This post is mostly a photographic presentation of monuments from Jordan (Amman, Madaba, Mount Nebo, Pella).
Amman is the capital and largest city of Jordan and the country’s economic, political and cultural centre.
Conquest of the Middle East and Central Asia by Alexander the Great firmly consolidated the influence of Hellenistic culture. The Greeks founded new cities in the area of modern-day Jordan, including Umm Qays, Jerash and Amman.
The Romans conquered much of the Levant in 63 BC, inaugurating a period of Roman rule that lasted for four centuries. In the northern modern-day Jordan, the Greek cities of Philadelphia (Amman), Gerasa, Gedara, Pella and Arbila joined with other cities in Palestine and Syria; Scythopolis, Hippos, Capitolias, Canatha and Damascus to form the Decapolis League, a fabled confederation linked by bonds of economic and cultural interest.
Madaba (Ancient Greek: Μήδαβα) is the capital city of Madaba Governorate in central Jordan.
During its rule by the Roman and Byzantine empires from the 2nd to the 7th centuries, the city formed part of the Provincia Arabia set up by the Roman Emperor Trajan to replace the Nabataean kingdom of Petra.
The first mosaics were discovered during the building of new houses using bricks from older buildings. The new inhabitants of Madaba, made conscious of the importance of the mosaics by their priests, made sure that they took care of and preserved all the mosaics that came to light.
The northern part of the city turned out to be the area containing the greatest concentration of mosaics.
Mount Nebo is an elevated ridge of the Abarim in Jordan.
According to the final chapter of the Book of Deuteronomy, Moses ascended Mount Nebo to view the Land of Canaan.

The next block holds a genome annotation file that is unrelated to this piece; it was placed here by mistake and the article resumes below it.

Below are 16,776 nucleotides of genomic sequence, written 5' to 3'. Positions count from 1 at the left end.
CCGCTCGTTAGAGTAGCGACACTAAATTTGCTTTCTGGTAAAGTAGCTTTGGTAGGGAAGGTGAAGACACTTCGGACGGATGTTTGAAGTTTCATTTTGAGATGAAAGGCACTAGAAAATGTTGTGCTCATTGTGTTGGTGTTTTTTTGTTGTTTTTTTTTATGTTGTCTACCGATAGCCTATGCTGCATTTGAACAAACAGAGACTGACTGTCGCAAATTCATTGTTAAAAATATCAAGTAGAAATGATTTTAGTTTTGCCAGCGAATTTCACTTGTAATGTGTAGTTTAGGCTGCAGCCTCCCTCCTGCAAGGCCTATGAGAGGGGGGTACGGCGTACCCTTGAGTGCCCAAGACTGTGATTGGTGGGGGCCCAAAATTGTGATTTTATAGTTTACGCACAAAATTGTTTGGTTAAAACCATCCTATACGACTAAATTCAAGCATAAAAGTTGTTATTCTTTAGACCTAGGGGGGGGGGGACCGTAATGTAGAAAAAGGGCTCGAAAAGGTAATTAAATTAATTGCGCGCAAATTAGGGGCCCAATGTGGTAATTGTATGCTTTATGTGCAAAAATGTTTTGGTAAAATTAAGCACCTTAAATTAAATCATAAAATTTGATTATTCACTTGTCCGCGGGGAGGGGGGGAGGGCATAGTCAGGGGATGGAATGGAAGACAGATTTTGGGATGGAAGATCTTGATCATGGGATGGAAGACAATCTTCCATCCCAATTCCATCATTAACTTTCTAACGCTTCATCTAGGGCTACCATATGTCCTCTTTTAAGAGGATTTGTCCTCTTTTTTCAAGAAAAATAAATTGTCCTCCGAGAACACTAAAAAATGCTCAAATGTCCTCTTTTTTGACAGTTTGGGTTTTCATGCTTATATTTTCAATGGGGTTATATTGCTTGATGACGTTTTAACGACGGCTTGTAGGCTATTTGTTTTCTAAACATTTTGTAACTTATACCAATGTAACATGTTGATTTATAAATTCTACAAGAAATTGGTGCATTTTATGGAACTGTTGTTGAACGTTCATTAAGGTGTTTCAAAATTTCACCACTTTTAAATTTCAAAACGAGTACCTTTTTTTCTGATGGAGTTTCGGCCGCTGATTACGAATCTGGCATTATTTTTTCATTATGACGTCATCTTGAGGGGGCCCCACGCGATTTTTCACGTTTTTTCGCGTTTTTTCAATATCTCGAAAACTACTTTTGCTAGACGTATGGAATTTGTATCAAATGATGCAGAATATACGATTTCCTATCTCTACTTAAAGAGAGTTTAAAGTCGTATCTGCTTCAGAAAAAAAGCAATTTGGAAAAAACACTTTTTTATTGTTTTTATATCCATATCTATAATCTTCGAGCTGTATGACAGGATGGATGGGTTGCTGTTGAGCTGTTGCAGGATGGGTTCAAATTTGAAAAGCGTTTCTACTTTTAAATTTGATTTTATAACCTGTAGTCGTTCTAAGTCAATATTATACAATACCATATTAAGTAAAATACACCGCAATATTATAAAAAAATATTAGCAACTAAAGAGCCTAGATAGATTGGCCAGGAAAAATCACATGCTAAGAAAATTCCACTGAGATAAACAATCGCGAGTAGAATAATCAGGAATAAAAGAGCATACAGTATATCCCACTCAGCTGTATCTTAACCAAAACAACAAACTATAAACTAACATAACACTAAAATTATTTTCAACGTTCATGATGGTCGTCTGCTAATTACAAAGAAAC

Systematic exploration begun by Sylvester J. Saller O.F.M. were continued in 1933 by Jerome Mihaic of the Studium Biblicum Franciscanum. On the highest point of the mountain, Syagha, the remains of a Byzantine church and monastery were discovered in 1933. The church was first constructed in the second half of the 4th century to commemorate the place of Moses’ death. The church design follows a typical basilica pattern. It was enlarged in the late fifth century AD and rebuilt in AD 597. The church is first mentioned in an account of a pilgrimage made by a lady Aetheria in AD 394. Six tombs have been found hollowed from the natural rock beneath the mosaic-covered floor of the church.
Pella (Greek: Πέλλα) is located in northwest Jordan at a rich water source within the eastern foothills of the Jordan Valley, close to the modern village of Ṭabaqat Faḥl some 27 km (17 mi) south of the Sea of Galilee (Lake Tiberias). The site is situated 130 km (81 mi) north of Amman.
Pella is the name of Alexander the Great’s birthplace in Macedonia. It is not known who founded the Hellenistic town of Pella in Transjordan, which makes it hard to assess who exactly gave it its Greek name and precisely why. Stephanos (fl. 6th century CE), a quite late source, seems to indicate that it was founded by Alexander himself.
During the Hellenistic period, the town formed with other like-minded towns in the region a political and cultural league known as the “Decapolis”, an alliance that grew in stature and economic importance to become regionally influential under Roman jurisdiction. However, Pella expanded to its largest size during the Byzantine period, when it was a bishopric in the province of Palaestina Secunda.
(Important Note: ALL photographs of this post added to the sourced texts by NovoScriptorium after kind courtesy of our friend Ben Lee – ALL photographs originally taken by Ben Lee)
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